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Angiolini Inquiry: Time for Radical Reform

Last month, the Inquiry into the 2021 murder of Sarah Everard, published the first part of its report, focusing on her murderer, former police officer Wayne Couzens.

Couzens, who was off-duty, murdered 33 year old Sarah after kidnapping her under the false guise of an arrest. He pled guilty to kidnap, rape and murder and was sentenced to life imprisonment with a whole life order, a punishment that is reserved only for the most serious cases. Judge Fulford, when justifying the severity of the punishment, explained that the abuse of his position as a police officer, was the “vital factor which in my view makes the seriousness of this case exceptionally high.’ He remarked further that … it is expected that the police will act in the public interest; indeed, the authority of the police is to a truly significant extent dependent on the public’s consent, and the power of officers to detain, arrest and otherwise control important aspects of our lives is only effective because of the critical trust that we repose in the constabulary, that they will act lawfully and in the best interests of society. If that is undermined, one of the enduring safeguards of law and order in this country is inevitably jeopardised.” Couzins was also later charged with a number of counts of indecent exposure, and his former police colleagues jailed for multiple grossly offensive messages.

The harrowing circumstances surrounding the murder of Sarah, along with an increased reporting of crimes against women in the aftermath, sparked intense debate around police violence and women’s public safety. Across the capital, the collective feeling of grief, rage and fear amongst women was palpable and started a widespread movement that called for cultural, structural, and legal change to protect women and girls. The events triggered a visceral response, impossible for the establishment to ignore. In late 2021, the then Home Secretary, Priti Patel announced to Parliament that she was launching an independent inquiry which would be led by the Right Honourable Dame Elish Angiolini QC and be non-statutory in the hope that the faster process would give Sarah Everard’s family “closure as quickly as possible.” Patel confirmed that the Inquiry would be made up of two parts, the first, to establish how Couzins was able to serve as a police officer and seek a definitive account of his conduct. The latter part of the Inquiry, yet to be published, would address the wider societal issues surrounding the safety of women and to help restore confidence and public trust in policing.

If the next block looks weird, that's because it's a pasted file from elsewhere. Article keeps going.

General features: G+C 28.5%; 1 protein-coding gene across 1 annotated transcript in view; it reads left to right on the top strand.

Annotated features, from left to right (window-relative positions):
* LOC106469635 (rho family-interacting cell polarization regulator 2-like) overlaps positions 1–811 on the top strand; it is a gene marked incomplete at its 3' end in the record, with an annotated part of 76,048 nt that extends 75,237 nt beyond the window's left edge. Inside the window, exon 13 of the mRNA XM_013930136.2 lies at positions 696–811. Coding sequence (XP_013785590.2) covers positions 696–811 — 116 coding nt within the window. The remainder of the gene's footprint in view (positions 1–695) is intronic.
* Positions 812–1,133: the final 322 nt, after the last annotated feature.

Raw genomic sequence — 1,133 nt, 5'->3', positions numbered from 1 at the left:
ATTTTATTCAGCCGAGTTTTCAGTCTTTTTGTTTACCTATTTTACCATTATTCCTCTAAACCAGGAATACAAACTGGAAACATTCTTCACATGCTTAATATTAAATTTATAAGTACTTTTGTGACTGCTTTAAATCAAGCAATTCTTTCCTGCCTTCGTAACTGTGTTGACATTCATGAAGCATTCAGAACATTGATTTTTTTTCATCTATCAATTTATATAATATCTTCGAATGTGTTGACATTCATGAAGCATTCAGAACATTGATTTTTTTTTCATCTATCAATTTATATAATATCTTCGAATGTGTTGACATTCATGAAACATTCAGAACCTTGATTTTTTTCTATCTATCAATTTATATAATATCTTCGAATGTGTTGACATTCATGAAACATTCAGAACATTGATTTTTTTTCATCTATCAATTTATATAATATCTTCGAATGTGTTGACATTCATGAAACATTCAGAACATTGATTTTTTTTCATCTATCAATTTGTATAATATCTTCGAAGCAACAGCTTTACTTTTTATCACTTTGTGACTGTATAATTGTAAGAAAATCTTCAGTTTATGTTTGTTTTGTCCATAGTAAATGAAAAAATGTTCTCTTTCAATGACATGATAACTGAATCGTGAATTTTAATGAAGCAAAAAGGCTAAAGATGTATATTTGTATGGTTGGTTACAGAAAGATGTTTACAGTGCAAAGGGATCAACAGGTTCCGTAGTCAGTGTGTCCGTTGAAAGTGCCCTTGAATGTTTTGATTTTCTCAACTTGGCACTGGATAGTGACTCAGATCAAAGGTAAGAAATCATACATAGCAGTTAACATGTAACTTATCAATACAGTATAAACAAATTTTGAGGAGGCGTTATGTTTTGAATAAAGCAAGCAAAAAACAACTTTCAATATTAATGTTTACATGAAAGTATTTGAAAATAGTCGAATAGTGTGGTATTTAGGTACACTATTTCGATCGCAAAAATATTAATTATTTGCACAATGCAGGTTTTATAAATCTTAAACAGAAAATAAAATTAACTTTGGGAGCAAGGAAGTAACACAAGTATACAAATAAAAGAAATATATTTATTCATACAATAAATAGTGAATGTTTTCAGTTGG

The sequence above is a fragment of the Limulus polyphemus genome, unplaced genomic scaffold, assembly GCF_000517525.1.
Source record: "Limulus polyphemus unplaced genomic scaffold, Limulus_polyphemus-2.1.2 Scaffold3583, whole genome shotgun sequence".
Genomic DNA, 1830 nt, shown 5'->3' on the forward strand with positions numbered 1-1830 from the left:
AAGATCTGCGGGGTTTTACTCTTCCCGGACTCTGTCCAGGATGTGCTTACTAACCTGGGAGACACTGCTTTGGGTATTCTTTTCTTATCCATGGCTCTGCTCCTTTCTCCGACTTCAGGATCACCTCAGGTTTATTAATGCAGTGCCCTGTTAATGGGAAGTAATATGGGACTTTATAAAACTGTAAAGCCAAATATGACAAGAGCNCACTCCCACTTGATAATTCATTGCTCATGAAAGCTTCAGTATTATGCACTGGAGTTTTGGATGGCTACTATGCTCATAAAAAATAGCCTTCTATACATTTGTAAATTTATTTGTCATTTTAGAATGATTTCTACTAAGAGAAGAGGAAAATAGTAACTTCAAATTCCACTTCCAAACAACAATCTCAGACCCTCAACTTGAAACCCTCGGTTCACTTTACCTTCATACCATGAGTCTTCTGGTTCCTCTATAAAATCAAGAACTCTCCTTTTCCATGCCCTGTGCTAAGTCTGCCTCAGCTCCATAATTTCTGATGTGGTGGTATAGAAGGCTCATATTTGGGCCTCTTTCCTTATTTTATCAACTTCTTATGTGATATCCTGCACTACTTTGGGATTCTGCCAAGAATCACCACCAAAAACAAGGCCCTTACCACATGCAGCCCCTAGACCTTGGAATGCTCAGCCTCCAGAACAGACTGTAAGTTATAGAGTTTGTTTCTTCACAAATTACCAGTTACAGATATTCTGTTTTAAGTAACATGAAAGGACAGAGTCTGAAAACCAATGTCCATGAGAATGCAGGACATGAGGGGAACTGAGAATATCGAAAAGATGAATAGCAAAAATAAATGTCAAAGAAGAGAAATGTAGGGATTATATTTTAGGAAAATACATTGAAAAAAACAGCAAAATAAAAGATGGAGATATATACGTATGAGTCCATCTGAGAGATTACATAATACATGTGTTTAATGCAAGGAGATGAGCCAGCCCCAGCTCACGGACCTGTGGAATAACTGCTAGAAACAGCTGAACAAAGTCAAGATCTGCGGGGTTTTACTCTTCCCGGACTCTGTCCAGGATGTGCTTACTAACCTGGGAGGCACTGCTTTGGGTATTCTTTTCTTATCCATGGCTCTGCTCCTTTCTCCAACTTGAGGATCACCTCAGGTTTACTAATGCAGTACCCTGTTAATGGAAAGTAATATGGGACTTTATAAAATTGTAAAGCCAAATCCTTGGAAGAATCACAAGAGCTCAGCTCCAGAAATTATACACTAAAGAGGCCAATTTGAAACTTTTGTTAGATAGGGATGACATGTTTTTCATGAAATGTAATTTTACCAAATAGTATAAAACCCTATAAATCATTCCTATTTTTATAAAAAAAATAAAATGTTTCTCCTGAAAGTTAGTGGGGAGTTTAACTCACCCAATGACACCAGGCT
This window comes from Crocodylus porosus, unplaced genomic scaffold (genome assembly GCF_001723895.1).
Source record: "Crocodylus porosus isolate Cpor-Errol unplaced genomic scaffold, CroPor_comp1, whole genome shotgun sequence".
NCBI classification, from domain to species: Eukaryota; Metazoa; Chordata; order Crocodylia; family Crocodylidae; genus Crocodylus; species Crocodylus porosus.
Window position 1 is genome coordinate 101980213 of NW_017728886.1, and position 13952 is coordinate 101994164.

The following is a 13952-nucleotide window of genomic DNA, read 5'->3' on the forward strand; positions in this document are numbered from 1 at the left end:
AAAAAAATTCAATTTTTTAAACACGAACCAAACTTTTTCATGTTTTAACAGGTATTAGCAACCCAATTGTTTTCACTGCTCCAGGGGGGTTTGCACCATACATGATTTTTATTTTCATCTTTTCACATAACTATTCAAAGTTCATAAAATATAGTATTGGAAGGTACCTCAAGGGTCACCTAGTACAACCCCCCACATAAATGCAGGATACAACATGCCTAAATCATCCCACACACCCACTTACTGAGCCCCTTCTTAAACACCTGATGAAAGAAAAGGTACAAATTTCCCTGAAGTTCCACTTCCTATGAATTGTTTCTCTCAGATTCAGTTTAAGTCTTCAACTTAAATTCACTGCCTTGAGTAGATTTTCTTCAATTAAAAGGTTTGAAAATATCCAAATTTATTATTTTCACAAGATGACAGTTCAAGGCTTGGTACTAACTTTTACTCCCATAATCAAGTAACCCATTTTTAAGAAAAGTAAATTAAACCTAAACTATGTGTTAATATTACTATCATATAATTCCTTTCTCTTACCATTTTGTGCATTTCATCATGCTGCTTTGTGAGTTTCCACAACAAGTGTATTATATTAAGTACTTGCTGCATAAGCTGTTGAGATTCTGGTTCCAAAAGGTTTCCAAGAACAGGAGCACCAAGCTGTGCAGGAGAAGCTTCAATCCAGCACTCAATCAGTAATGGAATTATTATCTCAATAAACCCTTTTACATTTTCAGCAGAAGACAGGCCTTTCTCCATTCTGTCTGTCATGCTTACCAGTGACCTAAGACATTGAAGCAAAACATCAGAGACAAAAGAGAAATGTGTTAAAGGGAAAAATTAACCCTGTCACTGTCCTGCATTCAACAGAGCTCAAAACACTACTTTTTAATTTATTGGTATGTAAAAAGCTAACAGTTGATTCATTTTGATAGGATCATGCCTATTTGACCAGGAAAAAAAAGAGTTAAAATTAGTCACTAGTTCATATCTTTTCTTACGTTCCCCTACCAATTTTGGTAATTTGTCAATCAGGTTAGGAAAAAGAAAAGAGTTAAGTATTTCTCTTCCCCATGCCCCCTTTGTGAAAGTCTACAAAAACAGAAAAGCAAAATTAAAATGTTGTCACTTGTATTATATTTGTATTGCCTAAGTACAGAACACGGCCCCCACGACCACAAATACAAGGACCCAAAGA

The first part of the Angiolini Inquiry Report, which was released earlier this year, made numerous condemnatory remarks as to the sexist and misogynistic behaviour that exists within policing today. The Inquiry found that Couzins was “a predatory sex offender and murderer”, and that his most recent crimes had not been committed in isolation, with evidence of his behaviour dating back almost 30 years prior to the murder of Sarah.

Within her report, Dame Angiolini notes that when victims of Couzins’ depraved crimes reported the offending, they were not taken sufficiently seriously by police who were inadequately trained and lacked motivation to investigate the allegations. In relation to crimes committed by Couzins in 2015 and 2021, she concludes that investigations were “destined to fail from the start” and “rather than embarking on a process of detailed, thorough and time-consuming evidence-gathering, the officers displayed apathy and disinterest and found reasons not to pursue the cases.” A worrying revelation in light of National Police Chiefs Council (NPCC) statistics last year that found women are disproportionately victims of violent crimes.